PRINT December 1984


WHY WAS THE GREAT Max Beckmann retrospective not seen in any New York museum.1 A simple, unsupported conjecture became irresistible to me as I studied the exhibition in its no-nonsense installation at the Saint Louis Art Museum: that Beckmann’s art is just too violently sincere and too fully realized not to have embarrassed those New York curators, dealers, and critics who have indiscriminately presented and oversold so much neo-Expressionist “Bad” painting recently. Beckmann’s best pictures, which shame pastiche and easy irony, blow the quotation marks right off the “Bad” in “‘Bad’ painting.” Anyone who saw the late Picassos at the Guggenheim Museum in New York last spring will have sensed the same type of threat as the one that Beckmann’s art poses to the fashion in current paintings for false, self-serving mystery. Beckmann’s mature pictures, like Picasso’s, are astonishing reminders that painting has a visceral truth to it which makes its historicity—its truth to the shared but unspoken experience of a particular time—possible. But while Picasso never really woke to the nightmare of modern history (not even in Guernica, 1937, whose topicality remains its greatest weakness), Beckmann never woke from it. The spiritual darkness of the age is an almost unremitting obsession in his work, which may be one reason he made so many of his images appear to be carved out of blackness.

In 1912, early in his career, Beckmann spoke of wanting to “fashion types out of our time, with all of its discord and lack of definition, types that could be to us today what the gods and heroes of past peoples were to them.”2 Almost 30 years later, he could still admonish a fellow artist in these terms: “A chain of developments extends over many millions of years. In these we have to personify one actor, certainly individualized, but boundlessly versatile, whose task it is to represent the actual state of existence.” His sense of his duty as an artist seems to have evolved over the decades from that of inventing representative figures with which people could identify the faceless forces bearing on their lives to that of becoming a representative human witness whose imagination and gifted hand would disgorge the unifying vision of the age that its other victims could not form for themselves.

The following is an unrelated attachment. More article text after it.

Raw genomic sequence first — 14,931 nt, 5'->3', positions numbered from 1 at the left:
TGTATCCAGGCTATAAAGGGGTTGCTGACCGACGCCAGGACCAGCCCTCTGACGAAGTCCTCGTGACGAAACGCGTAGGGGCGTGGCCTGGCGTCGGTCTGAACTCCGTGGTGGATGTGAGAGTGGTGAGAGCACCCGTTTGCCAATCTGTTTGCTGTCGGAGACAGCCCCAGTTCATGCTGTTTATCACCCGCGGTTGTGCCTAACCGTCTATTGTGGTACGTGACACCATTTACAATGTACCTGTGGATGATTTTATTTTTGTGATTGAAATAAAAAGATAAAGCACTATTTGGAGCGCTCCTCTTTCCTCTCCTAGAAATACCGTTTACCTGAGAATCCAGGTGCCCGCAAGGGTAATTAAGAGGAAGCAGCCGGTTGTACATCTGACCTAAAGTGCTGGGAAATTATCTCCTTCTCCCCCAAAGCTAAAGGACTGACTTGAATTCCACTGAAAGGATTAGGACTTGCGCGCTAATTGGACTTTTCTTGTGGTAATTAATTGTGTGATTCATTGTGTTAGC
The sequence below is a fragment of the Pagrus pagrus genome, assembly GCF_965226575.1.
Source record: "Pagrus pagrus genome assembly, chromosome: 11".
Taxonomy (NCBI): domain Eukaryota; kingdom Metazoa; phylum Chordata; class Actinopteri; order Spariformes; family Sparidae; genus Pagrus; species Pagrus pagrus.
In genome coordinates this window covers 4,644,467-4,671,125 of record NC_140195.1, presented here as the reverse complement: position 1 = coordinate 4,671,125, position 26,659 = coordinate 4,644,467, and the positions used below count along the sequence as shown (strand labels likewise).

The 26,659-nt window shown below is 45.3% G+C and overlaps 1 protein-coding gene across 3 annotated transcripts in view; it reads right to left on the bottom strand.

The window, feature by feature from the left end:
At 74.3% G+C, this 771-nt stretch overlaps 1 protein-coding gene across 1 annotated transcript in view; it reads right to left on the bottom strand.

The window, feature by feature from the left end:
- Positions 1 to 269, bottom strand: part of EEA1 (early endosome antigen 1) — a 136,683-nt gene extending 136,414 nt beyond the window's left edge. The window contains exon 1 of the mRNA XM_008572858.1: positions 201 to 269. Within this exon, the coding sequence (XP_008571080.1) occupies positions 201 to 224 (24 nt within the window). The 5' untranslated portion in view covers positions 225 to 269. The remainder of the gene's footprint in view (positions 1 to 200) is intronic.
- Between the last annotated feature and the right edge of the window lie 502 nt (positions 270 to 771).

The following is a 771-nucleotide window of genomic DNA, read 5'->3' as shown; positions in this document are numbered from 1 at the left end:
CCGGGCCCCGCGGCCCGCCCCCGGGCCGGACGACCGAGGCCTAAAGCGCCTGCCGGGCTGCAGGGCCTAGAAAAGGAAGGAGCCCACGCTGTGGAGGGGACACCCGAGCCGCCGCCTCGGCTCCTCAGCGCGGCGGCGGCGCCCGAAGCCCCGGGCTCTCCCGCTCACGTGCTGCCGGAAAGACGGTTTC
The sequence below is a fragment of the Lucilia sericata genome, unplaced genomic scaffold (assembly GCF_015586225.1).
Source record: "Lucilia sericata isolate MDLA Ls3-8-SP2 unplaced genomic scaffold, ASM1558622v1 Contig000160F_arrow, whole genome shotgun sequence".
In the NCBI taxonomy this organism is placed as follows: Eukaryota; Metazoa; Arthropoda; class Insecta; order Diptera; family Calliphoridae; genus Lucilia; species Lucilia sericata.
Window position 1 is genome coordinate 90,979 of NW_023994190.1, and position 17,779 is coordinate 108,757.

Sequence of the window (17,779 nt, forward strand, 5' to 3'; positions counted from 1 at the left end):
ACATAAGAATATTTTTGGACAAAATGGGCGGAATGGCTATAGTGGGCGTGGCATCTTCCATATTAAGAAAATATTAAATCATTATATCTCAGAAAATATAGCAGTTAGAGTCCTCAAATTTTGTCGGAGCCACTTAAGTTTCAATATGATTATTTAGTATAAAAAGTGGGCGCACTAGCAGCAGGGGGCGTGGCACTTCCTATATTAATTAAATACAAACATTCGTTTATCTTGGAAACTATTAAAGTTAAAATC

To someone who sees Beckmann’s paintings only in reproduction, such an ambition may sound disingenuous or egomaniacal. But to examine his major paintings of the 1930s and 1940s firsthand is to be convinced by physical evidence of his sincerity and even of his success in wringing from himself visions of real landscapes, living individuals, and fantastic tableaux that have an inexplicable resonance with the tenor of 20th-century life. Part of what makes the paintings convincing is the sense that their images have been excavated as much as fabricated. What reproductions can never convey is the way layers of brushwork and imagery interpenetrate in Beckmann’s pictures in a manner that defies rational unraveling. The surfaces of pictures such as Birds’ Hell, 1937 and Begin the Beguine, 1946, are thick with labor and so layered with traces of revised decisions that the temporal order of their making is illegible. With the great companion pieces Birth, 1937, and Death, 1938, Beckmann comes as close as any modern painter has to confronting the viewer with the clash of reasoned action and an impulse-drunk unconscious. That conflict, which Beckmann tried every means of signifying in his work, may be the key to the feeling of contemporaneity his art still has despite its datedly Modernist look.

The signs of struggle are evident throughout Beckmann’s painting, and he did not always succeed in digging beyond conscious intentions to the more indeterminate sources of energy that apparently power his finest work. A series of notes on the making of a late picture titled Festival of Flowers at Nice, 1947 provides a wonderful verbal analogy to the effort recorded in the labored surfaces of his canvases: